So, in late January, I got on the scale, realized I was technically “obese,” burst into tears, railed against the universe and started fasting. In the morning, I had a cup of coffee with a splash of half and half (sorry, but this was a MUST) and white knuckled it through the day on water and gum until about 5 PM. I was under the impression I could eat anything after that and this was wrong. But it got me started at least thinking about taking control, something I hadn’t considered in decades.
In March at Town Meeting, I ran into a voter who practiced yoga and kept to a strict vegetarian diet. He was also obviously slipping into dementia. (I am NOT saying vegetarian diets lead to dementia.) However, after that I started researching theories behind the rise in Alzheimer’s and came across a theory that it was actually a form of diabetes. Low-carb, high-fat diets might offer some protection.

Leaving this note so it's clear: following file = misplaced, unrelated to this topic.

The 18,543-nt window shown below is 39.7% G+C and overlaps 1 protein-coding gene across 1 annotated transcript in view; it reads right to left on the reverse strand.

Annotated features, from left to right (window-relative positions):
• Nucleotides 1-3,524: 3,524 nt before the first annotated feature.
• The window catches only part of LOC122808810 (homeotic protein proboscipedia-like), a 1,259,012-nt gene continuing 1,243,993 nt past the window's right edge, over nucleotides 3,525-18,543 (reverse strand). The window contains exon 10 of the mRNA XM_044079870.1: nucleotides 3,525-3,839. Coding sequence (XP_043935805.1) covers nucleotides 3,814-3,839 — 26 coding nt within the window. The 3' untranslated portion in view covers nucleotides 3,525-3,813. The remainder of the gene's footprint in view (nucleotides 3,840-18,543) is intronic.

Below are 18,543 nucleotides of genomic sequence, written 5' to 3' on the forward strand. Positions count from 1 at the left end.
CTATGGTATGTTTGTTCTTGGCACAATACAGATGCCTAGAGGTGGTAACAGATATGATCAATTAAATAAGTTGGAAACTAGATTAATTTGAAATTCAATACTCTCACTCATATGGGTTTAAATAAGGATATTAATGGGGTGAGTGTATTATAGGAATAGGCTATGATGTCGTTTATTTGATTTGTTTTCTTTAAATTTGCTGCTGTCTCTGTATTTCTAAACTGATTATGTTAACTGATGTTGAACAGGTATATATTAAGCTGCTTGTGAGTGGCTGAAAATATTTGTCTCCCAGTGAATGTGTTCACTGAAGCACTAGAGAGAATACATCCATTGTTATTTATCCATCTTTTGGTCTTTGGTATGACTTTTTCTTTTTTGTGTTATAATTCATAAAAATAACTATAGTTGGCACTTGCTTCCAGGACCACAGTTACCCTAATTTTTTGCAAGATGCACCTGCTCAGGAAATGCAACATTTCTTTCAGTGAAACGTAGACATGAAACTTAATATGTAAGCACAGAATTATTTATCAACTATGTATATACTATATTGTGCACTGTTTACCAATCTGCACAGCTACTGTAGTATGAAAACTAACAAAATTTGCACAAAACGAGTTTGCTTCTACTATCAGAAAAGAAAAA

After a bout with the flu, I chucked all carbs aside from vegetables. At first, I was so desperate for anything dessert-like that I was making “fat bombs” out of coconut oil, coconut and unsweetened chocolate sweetened with Stevia. They were so disgusting that I simply gave up.
The first 10 lbs were gone in a matter of weeks. It was kind of stunning. My husband, Charlie, had the same experience. Wake up. Step on the scale. Another pound gone. Woo hoo! Easy peasy!